Poetic imagination in small doses
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Prose poems are among our favorite forms of poetry to read. On the page they appear to be small, accessible samples of prose, but when you read them, there turns out to be more than meets the eye. There's mystery, something left unsaid, the beating heart of poetry behind them.
Two collections of prose poems began Out There's reading week. "Tracing the Unspoken" by Slovenian poet Milan Selj is a small chapbook of prose poems translated by their author and Harvey Vincent (A Midsummer Night's Press). "The Blue Absolute" is a new collection of prose poems by renowned Bay Area poet Aaron Shurin (Nightboat Books). Slim, undersized, they were easy to tuck into a pocket and dip into during the interstices between events.
In spare, highly concentrated paragraphs of poems, Selj explores gay desire in the face of a homophobic society. There is longing, release, tension, denial, everything you might get in a more complete exploration like a novel or a play, but here stripped-down, concentrated. OT can only reproduce small portions here.
"In his faded little flat I lay on a table among the remains of stinking food and dirty glasses. I kept squeezing my nipples so I would come quickly. Then I picked 20 quid from his fucking pocket."
"I smell sweet milky chestnut, while his quick trembling breath tickles my neck. At home my trouser leg betrayed me, stained with sticky drops."
"Slowly, like an elegant jackal, he sneaks out of bed, leaving behind the impression of a sensuous shadow. I let him steal the last word before he departs. His sharp fragrance floats in the air, enveloping my still-quivering body."
In Selj's sensual verse, there are passing shadows of Jean Genet, Jean Cocteau, Arthur Rimbaud. This is his English-language debut.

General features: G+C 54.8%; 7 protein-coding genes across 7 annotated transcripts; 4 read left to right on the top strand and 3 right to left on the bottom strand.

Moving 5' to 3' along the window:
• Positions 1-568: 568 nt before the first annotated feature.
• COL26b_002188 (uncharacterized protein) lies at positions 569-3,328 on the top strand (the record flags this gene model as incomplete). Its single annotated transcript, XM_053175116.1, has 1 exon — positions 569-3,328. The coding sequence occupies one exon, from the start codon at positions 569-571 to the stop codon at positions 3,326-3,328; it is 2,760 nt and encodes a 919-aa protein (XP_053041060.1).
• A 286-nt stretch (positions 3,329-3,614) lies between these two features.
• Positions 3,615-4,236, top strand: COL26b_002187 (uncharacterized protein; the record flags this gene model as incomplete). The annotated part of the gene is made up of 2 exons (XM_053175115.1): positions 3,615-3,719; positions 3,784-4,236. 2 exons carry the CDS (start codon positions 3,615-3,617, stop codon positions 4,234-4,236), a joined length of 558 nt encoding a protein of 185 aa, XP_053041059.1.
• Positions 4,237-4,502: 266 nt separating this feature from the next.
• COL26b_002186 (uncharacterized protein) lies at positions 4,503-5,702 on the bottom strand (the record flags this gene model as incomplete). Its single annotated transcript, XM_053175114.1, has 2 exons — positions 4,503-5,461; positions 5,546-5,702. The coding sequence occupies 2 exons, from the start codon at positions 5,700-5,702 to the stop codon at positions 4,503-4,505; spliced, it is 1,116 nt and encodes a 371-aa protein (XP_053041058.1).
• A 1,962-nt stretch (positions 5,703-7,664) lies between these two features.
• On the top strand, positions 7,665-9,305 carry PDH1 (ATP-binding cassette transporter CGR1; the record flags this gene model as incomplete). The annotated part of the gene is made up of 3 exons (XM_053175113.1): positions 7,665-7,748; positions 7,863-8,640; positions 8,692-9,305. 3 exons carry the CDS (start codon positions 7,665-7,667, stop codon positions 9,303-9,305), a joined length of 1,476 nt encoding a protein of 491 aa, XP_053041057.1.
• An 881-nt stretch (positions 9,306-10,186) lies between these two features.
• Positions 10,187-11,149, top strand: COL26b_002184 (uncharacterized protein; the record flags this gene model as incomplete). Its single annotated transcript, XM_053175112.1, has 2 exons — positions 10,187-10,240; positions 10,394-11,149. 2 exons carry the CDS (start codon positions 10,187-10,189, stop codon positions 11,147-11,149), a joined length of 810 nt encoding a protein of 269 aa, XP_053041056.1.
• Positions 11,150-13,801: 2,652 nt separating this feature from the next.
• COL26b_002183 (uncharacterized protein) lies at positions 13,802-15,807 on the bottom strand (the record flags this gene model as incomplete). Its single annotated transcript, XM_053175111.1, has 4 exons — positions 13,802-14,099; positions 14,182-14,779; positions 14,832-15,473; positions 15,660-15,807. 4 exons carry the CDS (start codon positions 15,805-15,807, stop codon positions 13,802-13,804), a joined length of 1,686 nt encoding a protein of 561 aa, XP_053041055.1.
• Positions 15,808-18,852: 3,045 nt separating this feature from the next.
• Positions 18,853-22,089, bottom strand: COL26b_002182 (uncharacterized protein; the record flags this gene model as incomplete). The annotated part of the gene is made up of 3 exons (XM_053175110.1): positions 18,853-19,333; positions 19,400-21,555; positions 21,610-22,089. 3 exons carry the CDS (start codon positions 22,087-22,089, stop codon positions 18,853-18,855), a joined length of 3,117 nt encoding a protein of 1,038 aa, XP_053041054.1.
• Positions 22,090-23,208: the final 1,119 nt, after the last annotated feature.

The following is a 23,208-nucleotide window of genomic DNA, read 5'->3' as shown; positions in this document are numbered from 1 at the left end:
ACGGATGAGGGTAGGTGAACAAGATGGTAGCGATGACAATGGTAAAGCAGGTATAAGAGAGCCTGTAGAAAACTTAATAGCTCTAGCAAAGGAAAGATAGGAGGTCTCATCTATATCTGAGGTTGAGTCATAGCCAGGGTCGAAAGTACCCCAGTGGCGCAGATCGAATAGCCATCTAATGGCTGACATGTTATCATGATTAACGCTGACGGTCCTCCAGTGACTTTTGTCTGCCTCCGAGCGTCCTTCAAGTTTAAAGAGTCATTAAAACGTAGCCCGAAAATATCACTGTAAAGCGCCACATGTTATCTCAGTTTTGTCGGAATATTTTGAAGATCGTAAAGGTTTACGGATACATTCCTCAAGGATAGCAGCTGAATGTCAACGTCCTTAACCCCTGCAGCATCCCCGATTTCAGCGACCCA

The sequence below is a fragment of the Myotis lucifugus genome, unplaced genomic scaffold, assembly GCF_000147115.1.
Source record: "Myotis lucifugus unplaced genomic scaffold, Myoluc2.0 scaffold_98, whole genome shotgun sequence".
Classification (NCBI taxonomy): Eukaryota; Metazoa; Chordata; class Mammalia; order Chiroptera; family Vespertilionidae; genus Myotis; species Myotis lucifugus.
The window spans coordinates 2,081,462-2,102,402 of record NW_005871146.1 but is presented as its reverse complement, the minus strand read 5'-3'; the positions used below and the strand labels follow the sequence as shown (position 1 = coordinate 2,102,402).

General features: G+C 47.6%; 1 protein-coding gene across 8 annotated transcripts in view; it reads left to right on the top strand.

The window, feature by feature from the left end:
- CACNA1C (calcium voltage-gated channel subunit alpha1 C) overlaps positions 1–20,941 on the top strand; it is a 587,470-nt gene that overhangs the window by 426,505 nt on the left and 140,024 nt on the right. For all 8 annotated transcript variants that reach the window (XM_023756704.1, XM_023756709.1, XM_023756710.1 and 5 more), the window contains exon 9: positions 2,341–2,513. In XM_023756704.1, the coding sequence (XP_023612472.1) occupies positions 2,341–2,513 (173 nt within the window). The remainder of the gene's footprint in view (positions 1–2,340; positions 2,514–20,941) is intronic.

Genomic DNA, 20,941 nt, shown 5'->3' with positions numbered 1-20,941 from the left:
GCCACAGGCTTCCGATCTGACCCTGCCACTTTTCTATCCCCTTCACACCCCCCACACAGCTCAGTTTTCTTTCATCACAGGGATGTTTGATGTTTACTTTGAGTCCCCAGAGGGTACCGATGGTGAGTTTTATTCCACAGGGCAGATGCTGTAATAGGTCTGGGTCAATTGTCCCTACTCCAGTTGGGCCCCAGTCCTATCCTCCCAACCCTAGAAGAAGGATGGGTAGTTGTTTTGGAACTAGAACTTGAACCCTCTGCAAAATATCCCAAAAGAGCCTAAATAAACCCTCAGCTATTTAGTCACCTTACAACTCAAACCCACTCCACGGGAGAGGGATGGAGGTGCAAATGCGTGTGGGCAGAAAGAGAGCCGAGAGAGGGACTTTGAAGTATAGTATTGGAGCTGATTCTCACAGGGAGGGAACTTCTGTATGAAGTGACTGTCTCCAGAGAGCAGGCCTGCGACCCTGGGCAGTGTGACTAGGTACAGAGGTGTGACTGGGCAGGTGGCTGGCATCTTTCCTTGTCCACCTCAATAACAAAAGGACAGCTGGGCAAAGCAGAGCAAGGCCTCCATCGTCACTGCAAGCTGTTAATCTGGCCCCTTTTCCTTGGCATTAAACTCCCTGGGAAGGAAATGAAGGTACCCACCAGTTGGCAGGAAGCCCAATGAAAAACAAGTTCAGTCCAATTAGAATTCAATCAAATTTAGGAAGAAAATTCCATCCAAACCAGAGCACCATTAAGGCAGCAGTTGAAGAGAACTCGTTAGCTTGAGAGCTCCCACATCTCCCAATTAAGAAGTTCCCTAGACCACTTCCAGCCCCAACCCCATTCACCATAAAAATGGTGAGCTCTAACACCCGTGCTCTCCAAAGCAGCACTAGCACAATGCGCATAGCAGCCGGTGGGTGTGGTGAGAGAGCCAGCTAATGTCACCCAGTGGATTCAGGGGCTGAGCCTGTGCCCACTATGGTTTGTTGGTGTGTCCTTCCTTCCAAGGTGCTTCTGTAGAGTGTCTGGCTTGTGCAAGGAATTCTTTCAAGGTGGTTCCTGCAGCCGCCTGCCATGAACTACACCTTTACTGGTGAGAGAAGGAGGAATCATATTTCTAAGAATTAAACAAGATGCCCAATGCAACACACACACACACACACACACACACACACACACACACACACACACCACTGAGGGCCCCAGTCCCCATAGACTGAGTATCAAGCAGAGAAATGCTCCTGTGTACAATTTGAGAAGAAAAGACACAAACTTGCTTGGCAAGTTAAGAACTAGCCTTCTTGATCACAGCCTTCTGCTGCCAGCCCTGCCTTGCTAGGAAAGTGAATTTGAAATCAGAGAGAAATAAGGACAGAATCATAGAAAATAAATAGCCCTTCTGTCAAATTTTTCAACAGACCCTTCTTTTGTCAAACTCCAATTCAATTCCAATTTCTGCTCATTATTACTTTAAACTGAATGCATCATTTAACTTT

In "The Blue Absolute" Aaron Shurin is attempting something more lyrical, more cosmic. His prose poems float alongside and over the spurs to their observation as if liquid, spilled mercury along the page. Again, the merest excerpts from the poems, themselves miniatures:
"He sits at the bus stop in the spume of late sun — wind spreads light. His brain is dim in the warm flush: How does he come to attention mashed like a boxer, he whose face was articulate in the mirror of a dream as a being in love and light?"
The collection is offered in four parts; the last, "Shiver," is dedicated "for San Francisco." Over two stanzas of its first canto, we get: "Do you remember that hilltop above the hilltops where light fell like water to drench our wide-open faces and the whole thing
"spread out before us coast to Bay, rise and fall, as we locked hands to seize and store the image and our lingering kiss drew in the streets and parks and timbered houses and raw incendiary sky as if kissing were breathing."
The poem goes on. Reading it is as simple as tackling prose, but there's poetic sparkle and daring in it, as in all the pieces in the collection, the abstract melting into the particular.